October 19th, 2011
First-Trimester Hypertension, Not ACE Inhibitors, Linked to Birth Defects
Although the teratogenic properties of ACE inhibitors in the second and third trimesters of pregnancy are well-documented, the effects of their use in the first trimester have been unclear. Now a study suggests that hypertension itself, rather than ACE inhibitors or other antihypertensive drugs, is the likely cause of an increased risk for birth defects in this population.
In a paper published in BMJ, De-Kun Li and colleagues analyzed Kaiser Permanente data from 465,754 mother-infant pairs in Northern California from 1995 to 2008. After adjustment for other risk factors, mothers who used ACE inhibitors in the first trimester had an increased risk for congenital heart defects in their offspring only when compared with “normal” controls (i.e, mothers without hypertension). No significant elevation in risk was observed when ACE inhibitor users were compared either with women who used other antihypertensives or with hypertensive controls (i.e, women with untreated hypertension).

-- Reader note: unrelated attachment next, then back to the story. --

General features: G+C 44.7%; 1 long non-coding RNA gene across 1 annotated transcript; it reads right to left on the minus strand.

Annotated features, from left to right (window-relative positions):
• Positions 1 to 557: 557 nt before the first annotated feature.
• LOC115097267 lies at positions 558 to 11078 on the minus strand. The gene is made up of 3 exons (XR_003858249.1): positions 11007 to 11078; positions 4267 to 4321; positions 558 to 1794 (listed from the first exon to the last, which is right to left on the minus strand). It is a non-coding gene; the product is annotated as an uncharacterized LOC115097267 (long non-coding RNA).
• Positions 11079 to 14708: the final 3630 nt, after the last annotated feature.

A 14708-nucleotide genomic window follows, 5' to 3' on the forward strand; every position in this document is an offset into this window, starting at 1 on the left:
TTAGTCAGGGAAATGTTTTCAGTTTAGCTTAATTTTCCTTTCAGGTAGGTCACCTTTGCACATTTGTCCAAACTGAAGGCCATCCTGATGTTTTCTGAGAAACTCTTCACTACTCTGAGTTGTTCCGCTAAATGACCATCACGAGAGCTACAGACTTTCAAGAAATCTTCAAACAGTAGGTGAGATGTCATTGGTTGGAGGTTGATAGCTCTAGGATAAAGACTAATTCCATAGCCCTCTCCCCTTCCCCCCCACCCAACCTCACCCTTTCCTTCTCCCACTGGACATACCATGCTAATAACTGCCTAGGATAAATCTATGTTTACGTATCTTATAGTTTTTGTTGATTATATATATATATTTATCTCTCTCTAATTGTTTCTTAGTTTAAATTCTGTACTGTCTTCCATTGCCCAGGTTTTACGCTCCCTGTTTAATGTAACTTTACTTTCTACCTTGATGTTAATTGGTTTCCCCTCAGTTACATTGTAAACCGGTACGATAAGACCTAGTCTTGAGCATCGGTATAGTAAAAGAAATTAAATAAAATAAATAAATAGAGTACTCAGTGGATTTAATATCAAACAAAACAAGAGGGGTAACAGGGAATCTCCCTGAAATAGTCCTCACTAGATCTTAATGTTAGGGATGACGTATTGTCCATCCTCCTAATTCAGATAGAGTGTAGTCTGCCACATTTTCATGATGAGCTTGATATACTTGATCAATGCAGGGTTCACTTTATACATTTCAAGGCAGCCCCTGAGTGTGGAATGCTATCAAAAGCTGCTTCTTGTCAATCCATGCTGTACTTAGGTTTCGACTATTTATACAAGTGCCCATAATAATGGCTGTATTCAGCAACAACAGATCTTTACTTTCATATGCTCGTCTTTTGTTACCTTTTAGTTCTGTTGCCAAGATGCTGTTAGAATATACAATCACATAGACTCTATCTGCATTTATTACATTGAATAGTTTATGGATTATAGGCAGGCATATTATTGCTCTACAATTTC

The authors concluded:
Maternal use of ACE inhibitors in the first trimester has a risk profile similar to the use of other antihypertensives regarding malformations in live born offspring. The apparent increased risk of malformations associated with use of ACE inhibitors (and other antihypertensives) in the first trimester is likely due to the underlying hypertension rather than the medications.
In an accompanying editorial, Allen Mitchell writes that on the basis of this and previous studies “it is reasonable to conclude that exposure to ACE inhibitors during the first trimester poses no greater risk of birth defects than exposure to other antihypertensives.” He also discusses the implications of the finding that hypertension can cause birth defects, and wonders if there are “physiological changes that might affect fetal development before they manifest as increased maternal blood pressure.”